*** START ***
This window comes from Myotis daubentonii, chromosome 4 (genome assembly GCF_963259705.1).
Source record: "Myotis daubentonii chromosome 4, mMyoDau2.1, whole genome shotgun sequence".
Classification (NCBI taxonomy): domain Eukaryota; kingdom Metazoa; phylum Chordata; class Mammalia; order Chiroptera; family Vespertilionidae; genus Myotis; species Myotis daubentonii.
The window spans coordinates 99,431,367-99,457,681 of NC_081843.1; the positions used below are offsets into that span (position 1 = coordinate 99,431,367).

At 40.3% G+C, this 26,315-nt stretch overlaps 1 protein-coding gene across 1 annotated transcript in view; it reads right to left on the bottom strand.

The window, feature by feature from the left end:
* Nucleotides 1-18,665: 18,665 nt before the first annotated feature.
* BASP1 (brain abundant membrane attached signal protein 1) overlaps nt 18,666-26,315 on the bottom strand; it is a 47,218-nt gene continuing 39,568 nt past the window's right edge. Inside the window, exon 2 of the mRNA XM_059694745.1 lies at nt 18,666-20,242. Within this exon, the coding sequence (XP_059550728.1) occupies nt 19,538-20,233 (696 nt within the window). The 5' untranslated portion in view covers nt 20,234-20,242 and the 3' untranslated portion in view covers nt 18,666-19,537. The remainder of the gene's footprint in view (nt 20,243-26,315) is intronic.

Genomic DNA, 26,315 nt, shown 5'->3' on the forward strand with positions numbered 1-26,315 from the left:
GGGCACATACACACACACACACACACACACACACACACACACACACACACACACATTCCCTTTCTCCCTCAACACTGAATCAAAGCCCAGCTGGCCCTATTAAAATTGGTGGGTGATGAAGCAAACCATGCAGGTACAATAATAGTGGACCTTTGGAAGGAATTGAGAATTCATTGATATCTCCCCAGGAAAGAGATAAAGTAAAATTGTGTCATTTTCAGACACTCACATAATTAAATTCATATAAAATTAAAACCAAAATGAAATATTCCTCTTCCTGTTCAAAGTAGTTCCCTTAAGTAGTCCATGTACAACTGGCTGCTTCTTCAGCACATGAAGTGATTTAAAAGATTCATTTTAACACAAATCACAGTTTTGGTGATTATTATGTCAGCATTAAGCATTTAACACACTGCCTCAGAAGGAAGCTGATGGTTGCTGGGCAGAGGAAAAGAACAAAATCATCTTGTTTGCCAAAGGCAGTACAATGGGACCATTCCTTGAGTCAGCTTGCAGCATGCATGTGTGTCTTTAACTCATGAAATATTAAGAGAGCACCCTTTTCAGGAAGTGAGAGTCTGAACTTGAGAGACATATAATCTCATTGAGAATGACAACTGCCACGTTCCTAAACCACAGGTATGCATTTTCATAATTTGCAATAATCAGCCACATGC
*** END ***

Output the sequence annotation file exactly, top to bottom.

This window comes from Myotis daubentonii, chromosome 4 (genome assembly GCF_963259705.1).
Source record: "Myotis daubentonii chromosome 4, mMyoDau2.1, whole genome shotgun sequence".
Classification (NCBI taxonomy): domain Eukaryota; kingdom Metazoa; phylum Chordata; class Mammalia; order Chiroptera; family Vespertilionidae; genus Myotis; species Myotis daubentonii.
The window spans coordinates 99,431,367-99,457,681 of NC_081843.1; the positions used below are offsets into that span (position 1 = coordinate 99,431,367).

At 40.3% G+C, this 26,315-nt stretch overlaps 1 protein-coding gene across 1 annotated transcript in view; it reads right to left on the bottom strand.

The window, feature by feature from the left end:
* Nucleotides 1-18,665: 18,665 nt before the first annotated feature.
* BASP1 (brain abundant membrane attached signal protein 1) overlaps nt 18,666-26,315 on the bottom strand; it is a 47,218-nt gene continuing 39,568 nt past the window's right edge. Inside the window, exon 2 of the mRNA XM_059694745.1 lies at nt 18,666-20,242. Within this exon, the coding sequence (XP_059550728.1) occupies nt 19,538-20,233 (696 nt within the window). The 5' untranslated portion in view covers nt 20,234-20,242 and the 3' untranslated portion in view covers nt 18,666-19,537. The remainder of the gene's footprint in view (nt 20,243-26,315) is intronic.

Genomic DNA, 26,315 nt, shown 5'->3' on the forward strand with positions numbered 1-26,315 from the left:
GGGCACATACACACACACACACACACACACACACACACACACACACACACACACATTCCCTTTCTCCCTCAACACTGAATCAAAGCCCAGCTGGCCCTATTAAAATTGGTGGGTGATGAAGCAAACCATGCAGGTACAATAATAGTGGACCTTTGGAAGGAATTGAGAATTCATTGATATCTCCCCAGGAAAGAGATAAAGTAAAATTGTGTCATTTTCAGACACTCACATAATTAAATTCATATAAAATTAAAACCAAAATGAAATATTCCTCTTCCTGTTCAAAGTAGTTCCCTTAAGTAGTCCATGTACAACTGGCTGCTTCTTCAGCACATGAAGTGATTTAAAAGATTCATTTTAACACAAATCACAGTTTTGGTGATTATTATGTCAGCATTAAGCATTTAACACACTGCCTCAGAAGGAAGCTGATGGTTGCTGGGCAGAGGAAAAGAACAAAATCATCTTGTTTGCCAAAGGCAGTACAATGGGACCATTCCTTGAGTCAGCTTGCAGCATGCATGTGTGTCTTTAACTCATGAAATATTAAGAGAGCACCCTTTTCAGGAAGTGAGAGTCTGAACTTGAGAGACATATAATCTCATTGAGAATGACAACTGCCACGTTCCTAAACCACAGGTATGCATTTTCATAATTTGCAATAATCAGCCACATGC